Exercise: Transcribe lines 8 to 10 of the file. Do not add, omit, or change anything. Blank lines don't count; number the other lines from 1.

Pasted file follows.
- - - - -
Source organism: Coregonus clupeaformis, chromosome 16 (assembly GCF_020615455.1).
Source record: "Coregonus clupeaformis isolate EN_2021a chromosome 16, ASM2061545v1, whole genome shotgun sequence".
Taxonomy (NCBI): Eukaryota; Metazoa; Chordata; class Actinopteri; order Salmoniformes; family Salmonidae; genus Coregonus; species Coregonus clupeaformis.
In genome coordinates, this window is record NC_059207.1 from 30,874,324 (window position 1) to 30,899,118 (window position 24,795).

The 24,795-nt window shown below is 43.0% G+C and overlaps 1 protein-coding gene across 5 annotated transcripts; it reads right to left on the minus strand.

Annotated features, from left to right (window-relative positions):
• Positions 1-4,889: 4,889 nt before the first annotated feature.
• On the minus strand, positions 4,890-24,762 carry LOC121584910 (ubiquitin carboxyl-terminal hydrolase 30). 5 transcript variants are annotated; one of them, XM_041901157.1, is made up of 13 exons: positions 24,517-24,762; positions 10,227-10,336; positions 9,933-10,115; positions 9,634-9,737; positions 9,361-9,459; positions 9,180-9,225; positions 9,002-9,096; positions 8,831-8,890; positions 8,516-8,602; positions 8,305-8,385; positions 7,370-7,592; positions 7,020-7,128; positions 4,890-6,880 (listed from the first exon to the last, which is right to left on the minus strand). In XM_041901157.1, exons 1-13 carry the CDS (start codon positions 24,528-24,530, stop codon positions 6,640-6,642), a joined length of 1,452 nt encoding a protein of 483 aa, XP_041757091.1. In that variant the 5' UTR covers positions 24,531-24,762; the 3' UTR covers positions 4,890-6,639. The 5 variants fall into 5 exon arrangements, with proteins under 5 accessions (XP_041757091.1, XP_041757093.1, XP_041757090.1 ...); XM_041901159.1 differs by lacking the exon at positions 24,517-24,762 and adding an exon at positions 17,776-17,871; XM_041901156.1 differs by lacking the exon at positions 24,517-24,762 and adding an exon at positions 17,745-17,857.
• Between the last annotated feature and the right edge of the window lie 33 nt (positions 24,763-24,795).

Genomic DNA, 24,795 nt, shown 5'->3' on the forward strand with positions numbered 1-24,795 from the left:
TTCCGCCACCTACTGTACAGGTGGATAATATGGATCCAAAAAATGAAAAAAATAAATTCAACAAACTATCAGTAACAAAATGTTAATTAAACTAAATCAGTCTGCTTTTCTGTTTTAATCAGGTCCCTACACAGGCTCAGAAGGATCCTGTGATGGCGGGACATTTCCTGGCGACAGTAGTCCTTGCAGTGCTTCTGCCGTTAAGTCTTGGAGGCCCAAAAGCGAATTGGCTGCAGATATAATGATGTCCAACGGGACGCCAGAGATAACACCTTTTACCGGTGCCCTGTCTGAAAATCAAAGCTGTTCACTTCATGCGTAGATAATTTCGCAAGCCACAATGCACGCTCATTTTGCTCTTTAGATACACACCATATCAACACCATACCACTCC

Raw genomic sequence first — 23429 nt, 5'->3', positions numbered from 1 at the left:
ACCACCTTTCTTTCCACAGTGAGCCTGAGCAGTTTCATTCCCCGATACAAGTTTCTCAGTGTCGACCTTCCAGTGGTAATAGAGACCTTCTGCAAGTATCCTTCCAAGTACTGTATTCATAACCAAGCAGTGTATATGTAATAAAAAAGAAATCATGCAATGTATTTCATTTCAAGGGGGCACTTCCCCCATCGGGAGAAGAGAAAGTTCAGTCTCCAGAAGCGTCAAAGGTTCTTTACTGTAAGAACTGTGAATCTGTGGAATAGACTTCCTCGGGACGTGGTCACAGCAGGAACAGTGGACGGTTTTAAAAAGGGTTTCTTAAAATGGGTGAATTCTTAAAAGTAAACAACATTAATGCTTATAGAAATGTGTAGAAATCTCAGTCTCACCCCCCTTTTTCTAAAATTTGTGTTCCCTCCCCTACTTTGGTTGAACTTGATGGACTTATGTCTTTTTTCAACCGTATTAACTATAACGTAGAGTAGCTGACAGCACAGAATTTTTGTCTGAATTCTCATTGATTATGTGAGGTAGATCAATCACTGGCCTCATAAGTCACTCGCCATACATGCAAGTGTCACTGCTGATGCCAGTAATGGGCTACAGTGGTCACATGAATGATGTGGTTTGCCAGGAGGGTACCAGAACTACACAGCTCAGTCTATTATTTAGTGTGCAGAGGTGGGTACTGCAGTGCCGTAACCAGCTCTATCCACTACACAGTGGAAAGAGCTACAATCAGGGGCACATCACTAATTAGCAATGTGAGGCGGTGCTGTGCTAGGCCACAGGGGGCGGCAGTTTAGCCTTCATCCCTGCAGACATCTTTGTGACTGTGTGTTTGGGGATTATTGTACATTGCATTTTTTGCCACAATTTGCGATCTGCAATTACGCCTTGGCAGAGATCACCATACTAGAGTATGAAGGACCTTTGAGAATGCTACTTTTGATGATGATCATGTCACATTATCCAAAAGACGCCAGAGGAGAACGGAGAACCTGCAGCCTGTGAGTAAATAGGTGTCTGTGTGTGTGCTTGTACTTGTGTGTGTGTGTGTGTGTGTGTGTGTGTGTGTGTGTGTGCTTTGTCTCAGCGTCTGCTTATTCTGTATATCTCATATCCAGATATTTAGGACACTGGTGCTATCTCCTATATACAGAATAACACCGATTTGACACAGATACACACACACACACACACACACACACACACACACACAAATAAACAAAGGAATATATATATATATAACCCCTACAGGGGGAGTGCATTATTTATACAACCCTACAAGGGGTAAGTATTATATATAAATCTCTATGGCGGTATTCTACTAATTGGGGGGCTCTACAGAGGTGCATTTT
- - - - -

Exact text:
• On the minus strand, positions 4,890-24,762 carry LOC121584910 (ubiquitin carboxyl-terminal hydrolase 30). 5 transcript variants are annotated; one of them, XM_041901157.1, is made up of 13 exons: positions 24,517-24,762; positions 10,227-10,336; positions 9,933-10,115; positions 9,634-9,737; positions 9,361-9,459; positions 9,180-9,225; positions 9,002-9,096; positions 8,831-8,890; positions 8,516-8,602; positions 8,305-8,385; positions 7,370-7,592; positions 7,020-7,128; positions 4,890-6,880 (listed from the first exon to the last, which is right to left on the minus strand). In XM_041901157.1, exons 1-13 carry the CDS (start codon positions 24,528-24,530, stop codon positions 6,640-6,642), a joined length of 1,452 nt encoding a protein of 483 aa, XP_041757091.1. In that variant the 5' UTR covers positions 24,531-24,762; the 3' UTR covers positions 4,890-6,639. The 5 variants fall into 5 exon arrangements, with proteins under 5 accessions (XP_041757091.1, XP_041757093.1, XP_041757090.1 ...); XM_041901159.1 differs by lacking the exon at positions 24,517-24,762 and adding an exon at positions 17,776-17,871; XM_041901156.1 differs by lacking the exon at positions 24,517-24,762 and adding an exon at positions 17,745-17,857.
• Between the last annotated feature and the right edge of the window lie 33 nt (positions 24,763-24,795).

Genomic DNA, 24,795 nt, shown 5'->3' on the forward strand with positions numbered 1-24,795 from the left: